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Onsen-Mark chases after them, proclaiming his paternal love, but is repeatedly knocked back by the orange monster.  Young Sakura begins firing tentacle-eye-things at Ataru, while at the gate Sakura hauls Cherry in by his ear, chewing him out for causing the situation.  The group of students runs past, followed by the monsters.  When young Sakura sees Cherry, she turns to chase him instead.  He bolts, but Sakura stands her ground and launches into an exorcism.

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The monsters vanish, and young Sakura falls to the ground.  She refuses to back down, and summons an armful of giant eyeballs to throw at her adult self.  She summons a snake-creature, and adult Sakura counters by dropping a cow on it.  Grabbing her younger self, she administers a good spanking, admitting when asked that the child’s behavior is her responsibility.  She asks her young self why she’s acting like this, and young Sakura tearfully explains that since she couldn’t play when she was young due to her frailty, she wanted to grab the chance to play as much as she could.  Adult Sakura says that she’ll take charge, and her young self can play as much as she wants.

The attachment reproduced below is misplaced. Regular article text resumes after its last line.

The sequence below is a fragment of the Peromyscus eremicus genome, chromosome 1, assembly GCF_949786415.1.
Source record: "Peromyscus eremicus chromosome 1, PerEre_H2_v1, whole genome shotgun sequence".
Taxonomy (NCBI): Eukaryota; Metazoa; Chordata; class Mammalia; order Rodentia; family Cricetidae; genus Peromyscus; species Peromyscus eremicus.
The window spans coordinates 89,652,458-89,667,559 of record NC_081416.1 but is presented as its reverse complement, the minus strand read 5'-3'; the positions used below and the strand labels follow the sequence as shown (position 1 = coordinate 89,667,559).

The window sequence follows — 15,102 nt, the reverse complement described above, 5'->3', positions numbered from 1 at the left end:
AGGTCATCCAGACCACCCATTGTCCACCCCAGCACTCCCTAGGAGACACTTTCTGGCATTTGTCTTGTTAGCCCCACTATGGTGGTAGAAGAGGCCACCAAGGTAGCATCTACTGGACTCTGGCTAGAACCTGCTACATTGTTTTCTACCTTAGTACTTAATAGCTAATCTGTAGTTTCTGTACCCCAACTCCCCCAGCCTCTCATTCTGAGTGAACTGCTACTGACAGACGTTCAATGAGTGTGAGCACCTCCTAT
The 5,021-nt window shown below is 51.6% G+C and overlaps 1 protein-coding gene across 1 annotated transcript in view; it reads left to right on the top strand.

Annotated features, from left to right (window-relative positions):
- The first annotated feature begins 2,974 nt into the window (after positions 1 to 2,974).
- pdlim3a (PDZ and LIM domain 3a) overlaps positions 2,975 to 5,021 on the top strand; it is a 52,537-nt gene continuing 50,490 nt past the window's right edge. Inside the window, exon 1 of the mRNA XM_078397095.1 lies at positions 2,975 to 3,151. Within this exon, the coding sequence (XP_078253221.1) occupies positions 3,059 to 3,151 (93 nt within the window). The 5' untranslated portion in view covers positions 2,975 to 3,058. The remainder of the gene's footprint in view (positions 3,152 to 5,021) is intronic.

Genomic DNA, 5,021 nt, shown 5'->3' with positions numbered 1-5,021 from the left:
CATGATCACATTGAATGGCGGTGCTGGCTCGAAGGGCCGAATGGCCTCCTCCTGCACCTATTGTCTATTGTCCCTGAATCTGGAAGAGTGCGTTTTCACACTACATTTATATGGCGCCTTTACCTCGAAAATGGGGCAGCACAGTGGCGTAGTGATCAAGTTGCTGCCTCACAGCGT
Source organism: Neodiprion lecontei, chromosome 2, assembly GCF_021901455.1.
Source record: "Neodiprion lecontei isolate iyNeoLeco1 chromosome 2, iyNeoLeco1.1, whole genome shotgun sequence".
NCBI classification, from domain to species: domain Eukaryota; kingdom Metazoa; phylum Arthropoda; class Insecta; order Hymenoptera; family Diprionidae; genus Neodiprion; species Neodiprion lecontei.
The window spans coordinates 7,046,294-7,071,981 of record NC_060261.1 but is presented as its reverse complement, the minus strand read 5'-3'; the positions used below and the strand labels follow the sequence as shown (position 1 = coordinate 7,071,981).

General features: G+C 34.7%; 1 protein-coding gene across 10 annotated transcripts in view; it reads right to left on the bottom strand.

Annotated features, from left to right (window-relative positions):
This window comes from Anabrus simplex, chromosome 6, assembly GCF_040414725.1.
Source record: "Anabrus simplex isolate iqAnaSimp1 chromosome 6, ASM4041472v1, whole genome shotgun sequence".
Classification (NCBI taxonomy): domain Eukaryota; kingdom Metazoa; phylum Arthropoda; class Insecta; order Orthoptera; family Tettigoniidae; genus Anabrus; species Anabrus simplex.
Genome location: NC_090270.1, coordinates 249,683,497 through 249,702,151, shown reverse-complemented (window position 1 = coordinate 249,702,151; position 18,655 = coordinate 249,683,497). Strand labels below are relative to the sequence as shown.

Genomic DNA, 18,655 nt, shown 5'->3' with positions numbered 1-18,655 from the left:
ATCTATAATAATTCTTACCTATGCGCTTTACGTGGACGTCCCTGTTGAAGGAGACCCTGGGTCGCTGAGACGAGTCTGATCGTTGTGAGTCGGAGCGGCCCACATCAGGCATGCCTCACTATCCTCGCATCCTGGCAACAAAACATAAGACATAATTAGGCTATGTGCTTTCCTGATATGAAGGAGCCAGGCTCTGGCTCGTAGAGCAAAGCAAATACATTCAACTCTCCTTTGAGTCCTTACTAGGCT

High school Sakura smashes a bicycle with a baseball bat.  In her room, young Sakura hears the children singing and looks up from her ball.

Young Sakura’s play takes the form of hovering in the air while spirits cavort around her, to the detriment of the school building.  Adult Sakura says she’ll take responsibility, but the principal says it doesn’t matter, since the school will have to close for a while anyway.  As they watch the school building crumble, they agree that, illegitimate or not, she’s definitely Sakura’s child.  Adult Sakura smiles, and as we pull back we fade to high school Sakura and then child Sakura in her bed.

Changes from the manga version: Everything in italics, all the moody musings and the flashbacks, is original to the anime, as is the digression with Onsen-Mark and the lamentations of the Stormtroopers.  The manga has a bit of interaction between Lum and the principal during the chase, and adult Sakura summons a snake to eat her younger self’s frog, rather than a cow to crush her younger self’s snake-alligator thing.